Yo ho, yo ho
"Assassin's Creed" has dealt with some pretty heavy topics in the past — holy wars, papal corruption, aboriginal genocide — but "Assassin's Creed IV: Black Flag," which is actually the sixth game in the franchise, shows that the series can explore history's fun side, too.
The game winds the clock back to 1715, where you'll take control of Edward Kenway, a Welsh privateer who becomes a mighty pirate captain. Instead of exploring enormous cities, Edward will lead his loyal crew across the West Indies as he amasses fame and fortune and unravels an ancient mystery.
"Assassin's Creed IV" is very different from the five games that preceded it, but proves that a little change can be a good thing.
If you've played the previous five "Assassin's Creed" games on a console or PC, you'll find the mechanics in "Assassin's Creed IV" very similar.
Employing parkour to leap from rooftop to rooftop hasn't changed since the medieval Arab Altaïr did it in the first "Assassin's Creed." Edward can fight off multiple enemies with hidden blades, swords and pistols, like the Italian Renaissance killer Ezio in "Assassin's Creed II." Exploring the wilderness while hunting rare animals is something that Connor already experienced during the American Revolutionary War in "Assassin's Creed III."
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However, "Assassin's Creed IV" synthesizes all of these old experiences in new and exciting ways. Instead of a handful of huge cities, Edward will explore a plethora of tiny islands all around the Bahamas.
Scaling great heights to map your surroundings, sneaking through heavily guarded fortresses and hunting for hidden treasure is as much fun as it's ever been, although hand-to-hand combat is still somewhat stilted. Even if Edward is surrounded, enemies will generally politely wait their turn before attacking, giving Edward ample time to kill a Spanish sailor, counter another one's attack, break a third one's defense and swing his dual swords directly into a fourth.
The game's real highlight is the naval combat. Although it originally appeared as an occasional side mission in "Assassin's Creed III," ship-to-ship combat has undergone a major overhaul in "Assassin's Creed IV."
As you sail from island to island, you can stop to engage Spanish ships with cannons, chain shot and swivel guns. You'll need to steer the ship, control the weapons and brace your crew for incoming attacks simultaneously, and the experience is exhilarating. You can sink ships for their cargo, or board them to salvage material for repairs, or impress the Spaniards into your crew.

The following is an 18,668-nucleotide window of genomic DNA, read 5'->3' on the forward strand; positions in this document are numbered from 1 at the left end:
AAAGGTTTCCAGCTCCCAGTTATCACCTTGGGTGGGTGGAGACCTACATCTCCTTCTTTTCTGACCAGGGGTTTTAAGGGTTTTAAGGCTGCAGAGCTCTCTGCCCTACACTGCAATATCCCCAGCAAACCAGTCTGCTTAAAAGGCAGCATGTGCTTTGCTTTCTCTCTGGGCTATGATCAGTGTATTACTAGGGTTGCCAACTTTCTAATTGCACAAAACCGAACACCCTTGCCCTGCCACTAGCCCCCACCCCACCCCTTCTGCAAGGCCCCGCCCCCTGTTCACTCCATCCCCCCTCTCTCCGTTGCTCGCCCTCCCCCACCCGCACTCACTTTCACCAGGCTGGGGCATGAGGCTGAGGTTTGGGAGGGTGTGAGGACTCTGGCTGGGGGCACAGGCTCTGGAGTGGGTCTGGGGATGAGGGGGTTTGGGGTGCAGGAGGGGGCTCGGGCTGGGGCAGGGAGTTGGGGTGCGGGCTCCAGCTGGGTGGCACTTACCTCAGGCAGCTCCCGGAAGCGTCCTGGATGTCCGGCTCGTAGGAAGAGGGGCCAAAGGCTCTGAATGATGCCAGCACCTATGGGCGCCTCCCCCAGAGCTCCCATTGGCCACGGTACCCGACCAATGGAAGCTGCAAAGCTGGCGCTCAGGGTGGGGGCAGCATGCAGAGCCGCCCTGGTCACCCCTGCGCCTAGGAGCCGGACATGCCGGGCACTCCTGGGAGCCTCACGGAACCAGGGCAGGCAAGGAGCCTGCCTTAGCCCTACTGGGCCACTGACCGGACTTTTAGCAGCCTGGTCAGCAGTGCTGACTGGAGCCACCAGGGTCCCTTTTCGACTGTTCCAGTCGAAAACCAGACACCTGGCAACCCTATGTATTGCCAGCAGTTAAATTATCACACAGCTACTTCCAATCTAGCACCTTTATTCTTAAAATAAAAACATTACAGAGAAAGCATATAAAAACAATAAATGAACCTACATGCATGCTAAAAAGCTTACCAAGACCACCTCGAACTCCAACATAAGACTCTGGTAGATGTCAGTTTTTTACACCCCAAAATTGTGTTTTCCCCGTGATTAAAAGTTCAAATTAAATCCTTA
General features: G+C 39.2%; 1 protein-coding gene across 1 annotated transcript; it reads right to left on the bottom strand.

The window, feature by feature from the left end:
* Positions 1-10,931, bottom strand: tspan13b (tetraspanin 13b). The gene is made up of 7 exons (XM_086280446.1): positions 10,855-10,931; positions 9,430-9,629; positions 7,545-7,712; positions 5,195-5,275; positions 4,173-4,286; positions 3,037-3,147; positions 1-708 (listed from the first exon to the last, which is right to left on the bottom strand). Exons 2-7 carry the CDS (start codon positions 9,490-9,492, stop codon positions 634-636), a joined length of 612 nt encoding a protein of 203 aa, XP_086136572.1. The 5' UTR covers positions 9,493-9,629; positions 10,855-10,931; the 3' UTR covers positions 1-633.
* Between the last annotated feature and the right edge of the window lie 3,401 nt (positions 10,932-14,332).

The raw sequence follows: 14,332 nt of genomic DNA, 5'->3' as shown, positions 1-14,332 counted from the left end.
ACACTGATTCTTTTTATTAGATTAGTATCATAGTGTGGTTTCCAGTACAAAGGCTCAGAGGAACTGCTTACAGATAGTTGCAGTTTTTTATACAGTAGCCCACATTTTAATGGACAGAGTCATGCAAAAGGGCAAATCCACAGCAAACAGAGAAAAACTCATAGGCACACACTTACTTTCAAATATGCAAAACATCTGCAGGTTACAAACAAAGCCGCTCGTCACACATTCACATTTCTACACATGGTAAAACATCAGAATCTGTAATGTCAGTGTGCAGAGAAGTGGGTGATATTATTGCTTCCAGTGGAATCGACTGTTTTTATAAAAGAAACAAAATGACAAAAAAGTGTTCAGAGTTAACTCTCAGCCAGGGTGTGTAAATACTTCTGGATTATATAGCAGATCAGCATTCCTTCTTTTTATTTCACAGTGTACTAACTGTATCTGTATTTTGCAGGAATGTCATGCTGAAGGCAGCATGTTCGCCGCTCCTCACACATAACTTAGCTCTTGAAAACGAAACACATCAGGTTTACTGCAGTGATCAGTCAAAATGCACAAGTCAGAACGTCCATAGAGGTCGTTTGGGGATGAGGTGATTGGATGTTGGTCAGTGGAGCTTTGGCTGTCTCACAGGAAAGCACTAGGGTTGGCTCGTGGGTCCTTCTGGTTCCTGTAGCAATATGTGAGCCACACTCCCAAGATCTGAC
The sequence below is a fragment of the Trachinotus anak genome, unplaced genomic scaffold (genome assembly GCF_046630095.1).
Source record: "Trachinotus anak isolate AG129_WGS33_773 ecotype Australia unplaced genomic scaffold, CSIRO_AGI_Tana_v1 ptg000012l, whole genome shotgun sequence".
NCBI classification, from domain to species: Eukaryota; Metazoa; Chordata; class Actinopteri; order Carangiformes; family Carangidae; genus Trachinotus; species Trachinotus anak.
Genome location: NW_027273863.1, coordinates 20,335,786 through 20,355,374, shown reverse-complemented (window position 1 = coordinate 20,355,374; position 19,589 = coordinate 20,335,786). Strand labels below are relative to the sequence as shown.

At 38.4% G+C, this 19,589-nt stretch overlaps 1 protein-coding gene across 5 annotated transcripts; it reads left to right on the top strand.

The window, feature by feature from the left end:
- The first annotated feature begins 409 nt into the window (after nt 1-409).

The one area where the gameplay falls down is in its optional objectives. Each plot mission has a few additional parameters (like sneaking into a fort without being detected or sinking a ship with a certain kind of weapon) that you can complete for additional rewards.
Even though they are not required, encouraging players to complete missions in a certain way feels at odds with the otherwise free-form and experimental nature of the game. Giving players a whole host of toys to play with, and then taking most of them away to complete a mission the "right" way, feels counterintuitive.
Multiplayer and replayability
"Assassin's Creed" is not a series that really needs a multiplayer mode, and yet the last three games have implemented it with surprisingly good results. "Assassin's Creed IV" continues their tradition without shaking things up too much.
Instead of action-packed death matches, "Assassin's Creed IV" encourages players to use stealth and trickery to pull ahead. Each player receives a target to hunt, and in turn, is hunted by another player.
Each player resembles one of the regular townsfolk that inhabit the cities, jungles and wharves in each map, so the trick is to keep your actions as low-key as possible while distinguishing other players from similar-looking AI characters.
The game provides both free-for-all and team-based modes, and they both provide tense, thoughtful fun. The multiplayer is generally not as much fun as advancing the single-player campaign, but it's an enjoyable diversion that maintains a distinct "Assassin's Creed" feeling.
In terms of replayability, "Assassin's Creed IV" doesn't provide much incentive to play it again from scratch, but there are dozens of islands, optional challenges to complete and trinkets to collect. Even after you've finished the main story, you can go back to claim anything you've missed.